‘Not about me’ Day

I’ve said it before, and I’ll say it again. I hate mothers day. I have nothing against motherhood, or mothers in general. Heck, I’m a mother and some of my best friends are mothers. But I do resent, in the same way as I resent Valentines day or Secretaries day, anyone telling me when and where I should be grateful for the people in my life. If my husband deserves a box of chocolates, whether it’s February 14th or October 3rd, he’s gonna get one.

Do unto others as you would have done unto yourself. Well if this is the motto to live by, then I’ve done it every mothers day of the past 25 years. Nothing. I would be embarassed if my son ever bought me so much as a card for mothers day, and so therefore I’ve never thought to do anything for my own.

But this year, the year that myself and my mum have been taking steps to understand each other better, I’ve been having thoughts. Ok, I don’t agree with the concept or implementation of this faux holiday. I think it’s fake, impersonal, forced and insincere, and I think its pretty much meaningless. But it’s not called Daughters day, and so it really isnt about what I want. What I want, (by the by) is to ignore the whole thing and roll my eyes whenever I hear it mentioned. Not only is that what I want, but it’s what I’ve always done. And yet I know that she would love me to mention it or do something out the ordinary. She’s even said as much from time to time. And then I spend my time complaining that she doesnt ever think about me.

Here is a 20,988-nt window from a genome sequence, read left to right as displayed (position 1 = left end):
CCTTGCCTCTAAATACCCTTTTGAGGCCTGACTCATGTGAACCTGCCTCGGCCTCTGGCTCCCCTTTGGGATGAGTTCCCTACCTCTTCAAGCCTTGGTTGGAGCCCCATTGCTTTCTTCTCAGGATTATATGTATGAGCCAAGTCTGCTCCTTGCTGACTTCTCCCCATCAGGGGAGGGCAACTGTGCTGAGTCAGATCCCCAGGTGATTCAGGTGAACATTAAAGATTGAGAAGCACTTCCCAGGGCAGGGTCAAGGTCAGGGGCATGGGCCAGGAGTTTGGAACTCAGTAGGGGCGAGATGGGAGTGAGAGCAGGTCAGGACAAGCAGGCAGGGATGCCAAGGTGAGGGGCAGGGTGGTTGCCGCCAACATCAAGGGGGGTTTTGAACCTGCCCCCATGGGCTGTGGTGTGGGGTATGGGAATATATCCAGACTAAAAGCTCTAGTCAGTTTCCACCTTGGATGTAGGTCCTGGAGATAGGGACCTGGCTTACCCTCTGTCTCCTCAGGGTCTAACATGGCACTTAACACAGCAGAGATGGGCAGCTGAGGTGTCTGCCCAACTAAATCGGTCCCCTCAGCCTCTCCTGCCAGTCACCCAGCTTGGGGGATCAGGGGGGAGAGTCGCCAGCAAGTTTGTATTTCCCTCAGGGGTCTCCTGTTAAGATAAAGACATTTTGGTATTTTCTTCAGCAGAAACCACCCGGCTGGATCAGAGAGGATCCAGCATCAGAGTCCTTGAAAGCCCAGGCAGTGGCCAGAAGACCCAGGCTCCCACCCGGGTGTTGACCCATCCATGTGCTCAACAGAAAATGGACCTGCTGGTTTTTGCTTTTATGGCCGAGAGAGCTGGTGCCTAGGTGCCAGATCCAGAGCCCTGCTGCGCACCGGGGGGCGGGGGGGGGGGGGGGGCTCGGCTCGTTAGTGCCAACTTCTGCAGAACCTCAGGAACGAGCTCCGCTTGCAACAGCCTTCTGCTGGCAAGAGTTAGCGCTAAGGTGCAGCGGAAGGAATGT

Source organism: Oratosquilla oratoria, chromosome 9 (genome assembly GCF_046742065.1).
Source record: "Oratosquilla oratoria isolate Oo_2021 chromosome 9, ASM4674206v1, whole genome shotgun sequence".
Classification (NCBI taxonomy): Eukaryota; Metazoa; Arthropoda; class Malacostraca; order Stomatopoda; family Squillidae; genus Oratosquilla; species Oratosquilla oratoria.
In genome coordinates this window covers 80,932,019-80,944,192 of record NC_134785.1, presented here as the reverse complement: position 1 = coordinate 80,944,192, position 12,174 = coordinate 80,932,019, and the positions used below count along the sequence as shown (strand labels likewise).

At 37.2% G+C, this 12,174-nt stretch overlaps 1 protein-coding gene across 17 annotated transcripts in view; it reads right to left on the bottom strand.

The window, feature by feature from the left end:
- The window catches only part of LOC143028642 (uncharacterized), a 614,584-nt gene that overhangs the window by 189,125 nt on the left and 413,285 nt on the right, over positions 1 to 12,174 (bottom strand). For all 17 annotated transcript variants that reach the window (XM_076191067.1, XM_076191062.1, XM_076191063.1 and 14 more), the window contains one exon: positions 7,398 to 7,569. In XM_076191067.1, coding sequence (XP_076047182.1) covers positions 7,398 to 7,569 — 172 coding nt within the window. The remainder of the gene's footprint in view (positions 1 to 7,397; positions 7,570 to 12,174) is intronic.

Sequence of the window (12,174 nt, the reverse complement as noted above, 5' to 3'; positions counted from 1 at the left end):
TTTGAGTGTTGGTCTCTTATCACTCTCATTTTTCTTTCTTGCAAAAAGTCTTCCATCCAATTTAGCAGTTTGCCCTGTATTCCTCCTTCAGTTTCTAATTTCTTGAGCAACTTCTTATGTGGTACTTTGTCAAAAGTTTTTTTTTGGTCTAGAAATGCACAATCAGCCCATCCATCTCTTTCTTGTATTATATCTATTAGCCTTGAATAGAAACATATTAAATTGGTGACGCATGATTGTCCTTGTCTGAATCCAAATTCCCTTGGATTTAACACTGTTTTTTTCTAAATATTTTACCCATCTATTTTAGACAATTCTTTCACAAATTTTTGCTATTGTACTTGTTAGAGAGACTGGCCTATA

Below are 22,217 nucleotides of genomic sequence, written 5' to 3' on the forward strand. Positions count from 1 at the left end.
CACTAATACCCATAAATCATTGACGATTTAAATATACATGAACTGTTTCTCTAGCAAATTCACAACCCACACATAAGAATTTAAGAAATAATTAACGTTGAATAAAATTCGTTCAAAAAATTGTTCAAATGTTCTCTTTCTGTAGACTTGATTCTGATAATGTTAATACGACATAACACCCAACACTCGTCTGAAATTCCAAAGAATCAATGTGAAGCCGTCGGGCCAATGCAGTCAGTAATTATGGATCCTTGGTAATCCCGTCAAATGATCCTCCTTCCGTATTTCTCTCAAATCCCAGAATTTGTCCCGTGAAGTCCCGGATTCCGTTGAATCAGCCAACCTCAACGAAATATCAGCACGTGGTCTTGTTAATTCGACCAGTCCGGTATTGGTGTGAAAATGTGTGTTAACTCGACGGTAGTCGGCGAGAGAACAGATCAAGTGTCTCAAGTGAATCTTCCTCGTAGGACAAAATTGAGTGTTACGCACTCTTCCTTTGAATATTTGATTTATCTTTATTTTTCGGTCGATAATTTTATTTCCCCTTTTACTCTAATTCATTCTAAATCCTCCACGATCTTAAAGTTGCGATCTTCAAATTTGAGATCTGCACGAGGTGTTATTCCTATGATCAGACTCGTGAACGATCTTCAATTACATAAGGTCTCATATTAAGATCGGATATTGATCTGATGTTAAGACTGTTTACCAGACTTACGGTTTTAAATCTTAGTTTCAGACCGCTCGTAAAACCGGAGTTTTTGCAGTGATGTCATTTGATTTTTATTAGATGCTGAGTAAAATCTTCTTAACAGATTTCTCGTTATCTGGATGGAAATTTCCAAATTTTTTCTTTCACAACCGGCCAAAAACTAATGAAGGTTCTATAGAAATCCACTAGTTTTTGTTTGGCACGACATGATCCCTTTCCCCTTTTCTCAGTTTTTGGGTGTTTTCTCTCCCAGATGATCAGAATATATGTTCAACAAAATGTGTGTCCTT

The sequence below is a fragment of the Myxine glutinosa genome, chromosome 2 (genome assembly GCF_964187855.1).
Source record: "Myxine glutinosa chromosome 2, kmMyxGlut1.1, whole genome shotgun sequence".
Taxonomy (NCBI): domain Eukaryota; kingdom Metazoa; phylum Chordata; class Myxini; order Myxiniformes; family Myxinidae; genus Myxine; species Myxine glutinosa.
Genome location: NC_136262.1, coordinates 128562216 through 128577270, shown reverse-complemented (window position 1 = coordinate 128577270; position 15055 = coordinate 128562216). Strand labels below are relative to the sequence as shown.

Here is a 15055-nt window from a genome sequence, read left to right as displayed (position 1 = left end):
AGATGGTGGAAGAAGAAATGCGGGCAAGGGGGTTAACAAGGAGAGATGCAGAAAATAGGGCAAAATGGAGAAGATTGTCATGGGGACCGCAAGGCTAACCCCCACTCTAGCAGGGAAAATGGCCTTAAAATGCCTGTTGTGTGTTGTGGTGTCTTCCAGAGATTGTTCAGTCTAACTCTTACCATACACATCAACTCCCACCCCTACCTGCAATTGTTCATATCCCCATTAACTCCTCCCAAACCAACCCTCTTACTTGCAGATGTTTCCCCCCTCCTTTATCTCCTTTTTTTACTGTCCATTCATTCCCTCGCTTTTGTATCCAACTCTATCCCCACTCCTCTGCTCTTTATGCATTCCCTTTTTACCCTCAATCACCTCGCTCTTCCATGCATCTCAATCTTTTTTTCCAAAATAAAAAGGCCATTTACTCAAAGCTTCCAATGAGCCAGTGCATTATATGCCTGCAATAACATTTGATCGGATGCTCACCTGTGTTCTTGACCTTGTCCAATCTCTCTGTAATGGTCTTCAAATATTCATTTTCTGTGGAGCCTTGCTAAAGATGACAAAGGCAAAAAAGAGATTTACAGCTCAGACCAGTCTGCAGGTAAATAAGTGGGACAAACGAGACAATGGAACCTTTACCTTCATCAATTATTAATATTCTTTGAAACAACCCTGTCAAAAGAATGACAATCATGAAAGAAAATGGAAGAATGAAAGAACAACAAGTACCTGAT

Hypocritical much?

So this year, I’m thinking again. I still hope my son never even mentions this day to me, let alone acts upon it, and I would be upset if he did. But that’s because I’m his mother. And I suppose it makes sense to say that as upset as I might be about it being celebrated at some point in my future, the same emotion might be felt by my own mum at itnot being celebrated.

There are many things that the two of us disagree on, and basically have to agree to be polar opposites about. We discuss, argue, attack and debate each other about so many aspects of our very different lives and feelings on a plethora of topics. This does not have to be one of them.

So I’ve bought the flowers, I’ve signed the card, and I’ll be giving them with a smile. The smile at least, I know has meaning. And I hope to get one more meaningful than ever back in return.

How to teach our kids to be average

Nobody wants to be seen as incompetent. We all know that we have strengths and weaknesses. No one is good at everything. But if we cant be good at something, then I dont think being bad at it is appropriate second place. In my opinion, shockingly bad is the next best thing.

For example. I am so bad at ice skating that I literally cannot let go of the side. It takes me about twenty mins to pluck up the courage to step onto the ice itself, and all I do for the entire time I spend at the rink is go round and round the edge holding on with both hands and glaring at anyone in the same predicament who is in my way and stopping me getting past. A really good day is if I can let go with one hand. But this doesnt bother me. I am not embarassed to be awful at this or anything else. Awful is not really humiliating, because it generally connotes “I’ve never done this before.” In the cases where it doesnt, it is normally laughable enough to get you through the experience relatively unscathed.

Being awful, means I can look on in awe at the people who are actually better on ice than on land, exchange sympathetic glances at the equally inept visitors to the rink, and shake my head in companiable mirth at the newcomers who enter with excitement, thinking they’ll be swishing along in no time. If I were merely ‘bad’ at this particular sport, I’d just feel like everyone was looking at me wondering why on earth I’m there. Needless to say, I dont go that much, but when I do, I am truly safe in the knowledge that it looks just like it’s my first time.